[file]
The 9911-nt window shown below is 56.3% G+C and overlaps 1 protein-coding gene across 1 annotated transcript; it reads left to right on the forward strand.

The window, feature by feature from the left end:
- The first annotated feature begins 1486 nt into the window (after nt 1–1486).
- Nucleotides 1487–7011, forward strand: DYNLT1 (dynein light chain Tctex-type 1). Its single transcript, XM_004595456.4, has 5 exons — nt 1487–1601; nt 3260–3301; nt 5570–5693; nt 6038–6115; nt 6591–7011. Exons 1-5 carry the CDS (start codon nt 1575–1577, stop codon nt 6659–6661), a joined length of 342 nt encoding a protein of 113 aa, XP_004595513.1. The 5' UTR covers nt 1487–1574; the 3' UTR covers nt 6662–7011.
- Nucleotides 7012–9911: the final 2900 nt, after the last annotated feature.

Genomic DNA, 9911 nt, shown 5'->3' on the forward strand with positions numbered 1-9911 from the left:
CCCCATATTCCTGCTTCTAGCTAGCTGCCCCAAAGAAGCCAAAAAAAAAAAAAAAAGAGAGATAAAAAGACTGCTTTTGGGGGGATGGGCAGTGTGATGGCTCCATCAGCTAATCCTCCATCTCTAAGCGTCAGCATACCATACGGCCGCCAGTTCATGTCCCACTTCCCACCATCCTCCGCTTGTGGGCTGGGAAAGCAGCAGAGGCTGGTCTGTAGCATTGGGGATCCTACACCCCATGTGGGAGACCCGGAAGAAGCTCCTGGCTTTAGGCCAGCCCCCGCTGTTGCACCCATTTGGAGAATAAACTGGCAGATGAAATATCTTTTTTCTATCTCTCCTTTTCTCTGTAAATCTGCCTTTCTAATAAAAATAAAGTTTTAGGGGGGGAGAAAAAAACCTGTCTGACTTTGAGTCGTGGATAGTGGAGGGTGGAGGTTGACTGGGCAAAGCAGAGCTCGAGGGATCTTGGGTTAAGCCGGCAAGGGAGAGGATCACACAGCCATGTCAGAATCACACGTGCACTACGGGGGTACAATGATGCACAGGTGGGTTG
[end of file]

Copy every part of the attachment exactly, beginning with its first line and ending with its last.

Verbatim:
The 9911-nt window shown below is 56.3% G+C and overlaps 1 protein-coding gene across 1 annotated transcript; it reads left to right on the forward strand.

The window, feature by feature from the left end:
- The first annotated feature begins 1486 nt into the window (after nt 1–1486).
- Nucleotides 1487–7011, forward strand: DYNLT1 (dynein light chain Tctex-type 1). Its single transcript, XM_004595456.4, has 5 exons — nt 1487–1601; nt 3260–3301; nt 5570–5693; nt 6038–6115; nt 6591–7011. Exons 1-5 carry the CDS (start codon nt 1575–1577, stop codon nt 6659–6661), a joined length of 342 nt encoding a protein of 113 aa, XP_004595513.1. The 5' UTR covers nt 1487–1574; the 3' UTR covers nt 6662–7011.
- Nucleotides 7012–9911: the final 2900 nt, after the last annotated feature.

Genomic DNA, 9911 nt, shown 5'->3' on the forward strand with positions numbered 1-9911 from the left:
CCCCATATTCCTGCTTCTAGCTAGCTGCCCCAAAGAAGCCAAAAAAAAAAAAAAAAGAGAGATAAAAAGACTGCTTTTGGGGGGATGGGCAGTGTGATGGCTCCATCAGCTAATCCTCCATCTCTAAGCGTCAGCATACCATACGGCCGCCAGTTCATGTCCCACTTCCCACCATCCTCCGCTTGTGGGCTGGGAAAGCAGCAGAGGCTGGTCTGTAGCATTGGGGATCCTACACCCCATGTGGGAGACCCGGAAGAAGCTCCTGGCTTTAGGCCAGCCCCCGCTGTTGCACCCATTTGGAGAATAAACTGGCAGATGAAATATCTTTTTTCTATCTCTCCTTTTCTCTGTAAATCTGCCTTTCTAATAAAAATAAAGTTTTAGGGGGGGAGAAAAAAACCTGTCTGACTTTGAGTCGTGGATAGTGGAGGGTGGAGGTTGACTGGGCAAAGCAGAGCTCGAGGGATCTTGGGTTAAGCCGGCAAGGGAGAGGATCACACAGCCATGTCAGAATCACACGTGCACTACGGGGGTACAATGATGCACAGGTGGGTTG